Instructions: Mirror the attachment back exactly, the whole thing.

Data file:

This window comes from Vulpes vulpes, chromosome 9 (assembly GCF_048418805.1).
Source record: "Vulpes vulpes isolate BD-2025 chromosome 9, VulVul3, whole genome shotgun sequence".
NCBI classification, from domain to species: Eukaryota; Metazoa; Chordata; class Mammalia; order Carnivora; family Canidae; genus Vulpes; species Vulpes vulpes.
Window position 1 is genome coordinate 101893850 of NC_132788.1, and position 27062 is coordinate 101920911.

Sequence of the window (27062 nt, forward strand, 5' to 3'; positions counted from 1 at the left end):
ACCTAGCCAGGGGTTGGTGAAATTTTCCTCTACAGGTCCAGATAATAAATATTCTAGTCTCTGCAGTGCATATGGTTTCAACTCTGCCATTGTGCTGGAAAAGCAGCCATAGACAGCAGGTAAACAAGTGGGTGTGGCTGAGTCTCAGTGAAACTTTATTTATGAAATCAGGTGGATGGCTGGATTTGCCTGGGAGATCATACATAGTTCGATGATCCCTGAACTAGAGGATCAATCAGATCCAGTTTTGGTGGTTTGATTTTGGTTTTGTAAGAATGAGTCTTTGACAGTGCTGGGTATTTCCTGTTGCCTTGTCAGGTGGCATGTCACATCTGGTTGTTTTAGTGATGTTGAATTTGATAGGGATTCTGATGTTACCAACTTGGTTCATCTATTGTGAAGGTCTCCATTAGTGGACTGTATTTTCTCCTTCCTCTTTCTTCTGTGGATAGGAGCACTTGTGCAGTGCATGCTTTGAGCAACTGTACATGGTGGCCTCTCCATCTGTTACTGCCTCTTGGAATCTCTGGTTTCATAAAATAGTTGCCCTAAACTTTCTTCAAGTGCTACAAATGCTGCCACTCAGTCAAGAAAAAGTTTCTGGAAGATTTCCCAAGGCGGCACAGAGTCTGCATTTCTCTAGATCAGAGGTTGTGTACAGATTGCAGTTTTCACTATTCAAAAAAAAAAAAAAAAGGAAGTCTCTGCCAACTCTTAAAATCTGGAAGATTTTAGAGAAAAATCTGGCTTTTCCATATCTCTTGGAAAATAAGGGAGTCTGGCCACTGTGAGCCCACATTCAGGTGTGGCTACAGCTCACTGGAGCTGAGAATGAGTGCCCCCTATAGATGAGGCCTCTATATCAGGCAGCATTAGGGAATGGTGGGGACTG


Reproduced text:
This window comes from Vulpes vulpes, chromosome 9 (assembly GCF_048418805.1).
Source record: "Vulpes vulpes isolate BD-2025 chromosome 9, VulVul3, whole genome shotgun sequence".
NCBI classification, from domain to species: Eukaryota; Metazoa; Chordata; class Mammalia; order Carnivora; family Canidae; genus Vulpes; species Vulpes vulpes.
Window position 1 is genome coordinate 101893850 of NC_132788.1, and position 27062 is coordinate 101920911.

Sequence of the window (27062 nt, forward strand, 5' to 3'; positions counted from 1 at the left end):
ACCTAGCCAGGGGTTGGTGAAATTTTCCTCTACAGGTCCAGATAATAAATATTCTAGTCTCTGCAGTGCATATGGTTTCAACTCTGCCATTGTGCTGGAAAAGCAGCCATAGACAGCAGGTAAACAAGTGGGTGTGGCTGAGTCTCAGTGAAACTTTATTTATGAAATCAGGTGGATGGCTGGATTTGCCTGGGAGATCATACATAGTTCGATGATCCCTGAACTAGAGGATCAATCAGATCCAGTTTTGGTGGTTTGATTTTGGTTTTGTAAGAATGAGTCTTTGACAGTGCTGGGTATTTCCTGTTGCCTTGTCAGGTGGCATGTCACATCTGGTTGTTTTAGTGATGTTGAATTTGATAGGGATTCTGATGTTACCAACTTGGTTCATCTATTGTGAAGGTCTCCATTAGTGGACTGTATTTTCTCCTTCCTCTTTCTTCTGTGGATAGGAGCACTTGTGCAGTGCATGCTTTGAGCAACTGTACATGGTGGCCTCTCCATCTGTTACTGCCTCTTGGAATCTCTGGTTTCATAAAATAGTTGCCCTAAACTTTCTTCAAGTGCTACAAATGCTGCCACTCAGTCAAGAAAAAGTTTCTGGAAGATTTCCCAAGGCGGCACAGAGTCTGCATTTCTCTAGATCAGAGGTTGTGTACAGATTGCAGTTTTCACTATTCAAAAAAAAAAAAAAAAGGAAGTCTCTGCCAACTCTTAAAATCTGGAAGATTTTAGAGAAAAATCTGGCTTTTCCATATCTCTTGGAAAATAAGGGAGTCTGGCCACTGTGAGCCCACATTCAGGTGTGGCTACAGCTCACTGGAGCTGAGAATGAGTGCCCCCTATAGATGAGGCCTCTATATCAGGCAGCATTAGGGAATGGTGGGGACTG